A Sparkling and Stylish Recital from Mahan Esfahani


United KingdomUnited Kingdom François Couperin, Bach, C.P.E. Bach, Benda, and Takemitsu:Mahan Esfahani (harpsichord). Wigmore Hall, London, 15.7.2014 (MB)

François CouperinQuatrième livre de pièces de clavecin: 26th ordre
BachThe Well-Tempered Clavier, Book I: Preludes and Fugues in D minor, BWV 851; C-sharp minor, BWV 849; B major, BWV 868
Toccata in F-sharp minor, BWV 910
C.P.E. Bach – Sonata in B-flat major, Wq. 48 no.2
Georg Anton Benda – Sonata no.4 in F major
TakemitsuRain Dreaming
C.P.E. Bach – Sonata in F-sharp minor, Wq. 52 no.4


This was a splendid recital, my only (minor) reservations reserved for a couple of the pieces, certainly not for Mahan Esfahani’s performances of them. No such reservations were felt, naturally, for a first half of works by Couperin, J.S. and C.P.E. Bach. The 26th ordre from Couperin’s Fourth Book was no warm-up, Esfahani showing himself immediately at ease, with a lilting rubato that emerged from within the music – and, to a certain extent, the instrument too – rather than being applied to it. This first piece, ‘La Convalescente’, and the subsequent movements were all well characterised, without the slightest danger of falling into the all-too-precious caricatures which bedevil so much present-day Baroque performance. The expressivity of spread chords was a case in point; so was the sense of dramatic, even declamatory, unfolding, reminding us that we were not necessarily worlds away from the Classical drama of Corneille and Racine. The Gavotte and ‘La Sophie’ were guided by a propulsive, yet never restrictive, sense of rhythm; whatever the tempo, there was space to breath. ‘L’Epineuse’ seemed to afford a glimpse of the vocal Couperin, perhaps even of what an opera from his pen might have been, not that that precluded harmonic, developmental ‘involvement’ which was very much of the keyboard world. The final piece, ‘La Pantomime’, benefited from a harmonic grounding that took one back to a time when musicians just happened to be harpsichordists, rather than having invented an aggressive, ‘Early Music’, alleged revanchism; more than once I thought of George Malcolm.

Three Preludes and Fugues from Book One of the ‘48 followed. The D minor Prelude was very much a ‘prelude’ to what was to come, a fugue that danced without didacticism. A deeper, darker hue characterised the C-sharp minor Prelude, though it was yet recognisably of the same ilk. The stile antico opening to its fugue looked bark to a golden age of polyphony, not in a dreary quasi-archaeological sense, but as sustenance and, crucially, as inspiration. It was expressive and developmental, in keeping with, but not restricted by, the ‘Baroque’ period to which Bach stands in a far more complicated relationship than many care to realise. This was the Bach who inspired Mozart. A bright contrast of tonality and general mood came with the B major Prelude and Fugue, played with good humour, even a sense of fun. The F-sharp minor Toccata was rightly more exuberant, less innig, drawing upon earlier keyboard masters and their sense of Affekt and rhetoric. In a flexible account, the proximity to Bach’s early organ works was announced, the whole unfolding with great dramatic flair.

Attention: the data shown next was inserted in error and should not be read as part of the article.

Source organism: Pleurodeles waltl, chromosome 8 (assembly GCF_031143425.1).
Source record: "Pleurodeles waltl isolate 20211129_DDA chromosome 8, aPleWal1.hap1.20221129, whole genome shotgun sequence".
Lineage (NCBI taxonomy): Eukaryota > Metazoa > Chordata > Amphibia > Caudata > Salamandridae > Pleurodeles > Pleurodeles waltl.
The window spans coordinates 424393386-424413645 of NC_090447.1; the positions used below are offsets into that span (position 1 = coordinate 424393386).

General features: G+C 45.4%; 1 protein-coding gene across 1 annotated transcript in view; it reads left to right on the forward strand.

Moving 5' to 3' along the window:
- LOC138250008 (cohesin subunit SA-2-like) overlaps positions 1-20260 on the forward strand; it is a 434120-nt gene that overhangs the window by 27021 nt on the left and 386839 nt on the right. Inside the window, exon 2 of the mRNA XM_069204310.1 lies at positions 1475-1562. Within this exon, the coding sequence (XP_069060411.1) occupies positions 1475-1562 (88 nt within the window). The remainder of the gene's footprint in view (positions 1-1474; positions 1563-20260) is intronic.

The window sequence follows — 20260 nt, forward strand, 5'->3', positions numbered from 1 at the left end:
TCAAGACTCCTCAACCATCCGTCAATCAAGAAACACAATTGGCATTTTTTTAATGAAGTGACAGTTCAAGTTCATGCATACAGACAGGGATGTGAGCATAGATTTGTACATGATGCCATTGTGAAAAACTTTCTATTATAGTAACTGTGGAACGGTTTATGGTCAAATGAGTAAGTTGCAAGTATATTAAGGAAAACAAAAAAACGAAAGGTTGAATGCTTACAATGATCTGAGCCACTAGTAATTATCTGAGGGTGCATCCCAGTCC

C.P.E. Bach offered a very different voice, already hinting at some of the keyboard music of Haydn and even Mozart, though the rhetoric is undeniably personal. In the B-flat Sonata, composer and performer offered a kaleidoscope of expression utterly distinct from Haydn’s thematic single-mindedness. Registration was perhaps especially telling during the slow movement, in which we heard an almost operatic dialogue at times. The finale was refreshingly bright and high-spirited. We returned to Emanuel Bach at the end. The opening flourish of the F-sharp minor Sonata was extrovert yet controlled: very German! Wrenching of mood was almost violent; ‘strangeness’ was neither smoothed out nor unduly exaggerated. The slow movement exhibited great metrical freedom, following an almost stream-of-consciousness approach: as, after all, does the score. Twists and turns, both melodic and harmonic, were savoured. The finale offered a nice contrast, emerging almost as an extended fantasia: part-way on the road to Mozart? Its conclusion came properly as a surprise.

Between the two C.P.E. Bach sonatas came a sonata by Georg Anton Benda and Takemitsu’s Rain Dreaming. I am not sure that I can quite share Esfahani’s enthusiasm for Benda, at least on the basis of this piece, but there could be little doubt that he proved an able advocate. Benda offered a more overtly ‘Classical’ voice, though not without audible connection to the world of Emanuel Bach. The first movement of the sonata benefited from an excellent performative balance between stateliness and exuberance, but I missed a real sense of development. Perhaps, as Esfahani suggested in his note, that is an æsthetic choice on the composer’s part; perhaps, but is it a good choice? The slow movement was, however, nicely contrasted, and more consistent as a compositional whole, whilst the finale’s byways charmed rather than perplexed.

As in the case of other works I have heard by Takemitsu, I was not entirely convinced of the substance of Rain Dreaming. Nevertheless, in this context, and whilst it may be a stretch to call the piece toccata-like, or imbued with a Neue Empfindsamkeit, there did seem to be a post-C.P.E. Bach or even post-Benda quality to the writing: testimony to canny programming. It was attractive enough as contrast, if hardly Ligeti, let alone Bach. Messiaenesque figuration was for me the most intriguing feature. A first encore of the Rameau Gavotte which Klemperer orchestrated whetted the appetite for Esfahani’s forthcoming release later this year of the composer’s complete keyboard works.

Mark Berry


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